Association between socioeconomic and psychosocial factors with use of interventional and surgical treatments and outcomes in patients with myocardial infarction – Inpatient data of the largest European health care system

Omar Hahad, Lukas Hobohm, Sadeer Al-Kindi, Volker H. Schmitt, Fawad Kazemi-Asrar, Donya Gilan, Katja Petrowski, Tommaso Gori, Philipp Wild, Klaus Lieb, Andreas Daiber, Philipp Lurz, Thomas Münzel, Karsten Keller

Research output: Contribution to journalArticlepeer-review

Abstract

Background: Myocardial infarction (MI) is an important driver of both morbidity and mortality on a global scale. Elucidating social inequalities may help to identify vulnerable groups as well as treatment imbalances and guide efforts to improve care for MI. Methods: All hospitalized patient-cases with confirmed MI 2005-2020 in Germany were included in the study and stratified for socioeconomic or psychosocial factors (SPF) and the impact of SPF on treatment usage and adverse in-hospital events was analyzed. Results: Overall, 4,409,597 hospitalizations of MI patients were included; of these, 17,297 (0.4 %) were coded with SPF. These patients were more often of female sex (49.4 % vs. 36.9 %, P<0.001), older (median 77.0 [IQR: 65.0–84.0] vs. 73.0 [62.0–81.0] years, P<0.001) and revealed an aggravated cardiovascular profile. Although SPF were independently associated with increased usage of cardiac catheterization (OR 1.174 [95 %CI 1.136-1.212]) and percutaneous coronary intervention (OR 1.167 [95 %CI 1.130-1.205]), they were accompanied by higher risk for a prolonged length of in-hospital stay >7 days (OR 1.236 [95 %CI 1.198-1.276]) and >10 days (OR 1.296 [95 %CI 1.254-1.339]). While SPF were associated with increased risk for deep venous thrombosis and/or thrombophlebitis (OR 1.634 [95 %CI 1.427-1.870]), pulmonary embolism (OR 1.337 [95 %CI 1.149-1.555]), and acute renal failure (OR 1.170 [95 %CI 1.105-1.240), these SPF were inversely associated with in-hospital case-fatality (OR 0.461 [95 %CI 0.433-0.490]). Conclusions: This study demonstrates that SPF in hospitalized MI patients have significant impacts on treatments and outcomes. Fortunately, our data did not revealed an underuse of interventional treatments in MI patients with SPF.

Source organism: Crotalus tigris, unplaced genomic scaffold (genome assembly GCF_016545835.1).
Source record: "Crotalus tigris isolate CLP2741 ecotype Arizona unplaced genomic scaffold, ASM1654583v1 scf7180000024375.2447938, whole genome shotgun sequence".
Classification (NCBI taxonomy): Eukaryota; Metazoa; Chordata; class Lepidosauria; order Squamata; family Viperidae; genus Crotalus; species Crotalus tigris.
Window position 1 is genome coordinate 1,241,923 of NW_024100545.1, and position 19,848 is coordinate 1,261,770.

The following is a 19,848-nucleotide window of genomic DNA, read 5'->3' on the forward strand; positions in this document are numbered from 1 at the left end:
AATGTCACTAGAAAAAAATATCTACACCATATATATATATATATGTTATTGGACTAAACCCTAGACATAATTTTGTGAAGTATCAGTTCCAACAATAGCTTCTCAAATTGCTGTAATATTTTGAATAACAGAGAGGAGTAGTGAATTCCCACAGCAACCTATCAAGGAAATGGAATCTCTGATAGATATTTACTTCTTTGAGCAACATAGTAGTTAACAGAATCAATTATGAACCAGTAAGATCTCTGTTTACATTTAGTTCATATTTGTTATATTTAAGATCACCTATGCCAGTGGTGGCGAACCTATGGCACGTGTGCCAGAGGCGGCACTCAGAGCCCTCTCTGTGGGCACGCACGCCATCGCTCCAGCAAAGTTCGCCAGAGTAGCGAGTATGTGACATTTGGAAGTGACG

Original languageEnglish (US)
JournalEuropean Journal of Internal Medicine
DOIs
StateAccepted/In press - 2024

Keywords

  • In-hospital events
  • Mortality
  • Myocardial infarction
  • Psychosocial stressors
  • Socioeconomic status

ASJC Scopus subject areas

  • Internal Medicine

Fingerprint

Dive into the research topics of 'Association between socioeconomic and psychosocial factors with use of interventional and surgical treatments and outcomes in patients with myocardial infarction – Inpatient data of the largest European health care system'. Together they form a unique fingerprint.

Cite this